By Patrick Howe
May 22, 2002
ST. PAUL (AP) - Internet users will eventually be able to control whether service providers disclose their personal information under a bill Gov. Jesse Ventura signed Wednesday.
National Internet companies fought the bill and its authors describe it as the most comprehensive of any state Internet privacy laws. It would not take effect until March 2003.
The law will require ISPs to tell Minnesota consumers whenever they plan to disclose such personal information as which Web sites users have visited, their e-mail or home addresses or their telephone numbers. They also would have to say what the information would be used for.
It requires that ISP contracts say in a "conspicuous" way whether their customers would have to take action to prevent the information-sharing once people are notified, or if the service provider would need permission to proceed.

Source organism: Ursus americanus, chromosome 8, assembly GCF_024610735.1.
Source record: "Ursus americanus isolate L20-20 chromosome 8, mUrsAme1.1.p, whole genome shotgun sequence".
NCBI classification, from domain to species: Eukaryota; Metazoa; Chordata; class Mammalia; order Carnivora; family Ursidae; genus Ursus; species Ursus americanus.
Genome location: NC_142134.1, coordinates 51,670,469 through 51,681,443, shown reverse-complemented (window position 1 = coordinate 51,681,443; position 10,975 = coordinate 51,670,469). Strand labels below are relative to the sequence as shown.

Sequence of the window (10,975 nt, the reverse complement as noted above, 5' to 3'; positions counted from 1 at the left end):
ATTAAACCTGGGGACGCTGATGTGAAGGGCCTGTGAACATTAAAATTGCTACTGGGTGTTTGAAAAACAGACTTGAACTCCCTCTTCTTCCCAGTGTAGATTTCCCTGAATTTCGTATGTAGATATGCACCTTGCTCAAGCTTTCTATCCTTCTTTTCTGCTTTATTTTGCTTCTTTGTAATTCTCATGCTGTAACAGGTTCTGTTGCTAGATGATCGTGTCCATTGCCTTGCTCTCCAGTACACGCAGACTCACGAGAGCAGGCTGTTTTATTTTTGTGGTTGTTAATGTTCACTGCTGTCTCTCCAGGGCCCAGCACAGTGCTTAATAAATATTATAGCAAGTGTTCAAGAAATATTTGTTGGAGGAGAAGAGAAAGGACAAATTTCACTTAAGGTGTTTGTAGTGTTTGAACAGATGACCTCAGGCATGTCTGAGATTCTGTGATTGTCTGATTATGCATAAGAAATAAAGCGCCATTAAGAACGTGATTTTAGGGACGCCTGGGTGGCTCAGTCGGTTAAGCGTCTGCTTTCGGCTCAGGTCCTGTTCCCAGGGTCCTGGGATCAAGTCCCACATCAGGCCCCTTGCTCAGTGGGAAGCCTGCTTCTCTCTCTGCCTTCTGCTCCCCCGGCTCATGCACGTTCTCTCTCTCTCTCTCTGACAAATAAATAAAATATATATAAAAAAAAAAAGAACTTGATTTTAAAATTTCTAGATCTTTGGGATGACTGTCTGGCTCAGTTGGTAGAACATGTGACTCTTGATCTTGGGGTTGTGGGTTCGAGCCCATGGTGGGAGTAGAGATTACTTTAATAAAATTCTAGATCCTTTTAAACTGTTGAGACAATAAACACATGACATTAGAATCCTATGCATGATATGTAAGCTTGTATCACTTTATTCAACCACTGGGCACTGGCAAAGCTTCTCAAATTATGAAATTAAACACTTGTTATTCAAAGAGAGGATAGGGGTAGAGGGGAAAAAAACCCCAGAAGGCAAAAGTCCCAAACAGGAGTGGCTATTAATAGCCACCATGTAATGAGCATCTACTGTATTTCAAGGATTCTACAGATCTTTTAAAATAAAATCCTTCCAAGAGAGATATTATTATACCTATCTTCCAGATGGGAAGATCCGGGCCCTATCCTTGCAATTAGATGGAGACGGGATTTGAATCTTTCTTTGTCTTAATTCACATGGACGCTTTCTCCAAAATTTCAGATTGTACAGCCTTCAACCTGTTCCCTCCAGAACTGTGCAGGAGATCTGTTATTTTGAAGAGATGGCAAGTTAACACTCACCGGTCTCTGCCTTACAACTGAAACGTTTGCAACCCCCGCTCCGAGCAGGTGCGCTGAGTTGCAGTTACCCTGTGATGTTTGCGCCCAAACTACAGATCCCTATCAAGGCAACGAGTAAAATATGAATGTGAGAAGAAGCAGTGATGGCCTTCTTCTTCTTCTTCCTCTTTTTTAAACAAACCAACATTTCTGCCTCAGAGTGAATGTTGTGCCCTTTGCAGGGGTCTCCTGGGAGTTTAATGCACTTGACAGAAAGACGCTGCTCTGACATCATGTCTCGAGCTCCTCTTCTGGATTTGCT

The bill would allow consumers to sue businesses that violate the law, with exceptions for giving information to law enforcement.
The plan's sponsor, Sen. Steve Kelley, DFL-Hopkins, modeled the bill on state and federal laws that prevent video stores from disclosing what movies customers have rented.
A second part of the bill follows the lead of other states that have adopted rules to try to control unwanted e-mail. It would require companies sending unsolicited advertisements to include the letters "ADV" in the subject line of e-mails - "ADV-ADULT" for material of a sexual nature - to make it easier to filter out.
Lobbyists from America Online, Yahoo! and others fought the bill, saying state-by-state regulation of the Internet is unwieldy, and there is no evidence that ISPs are violating the privacy of users now.
Under the measure, any similar laws adopted by the federal government would supersede.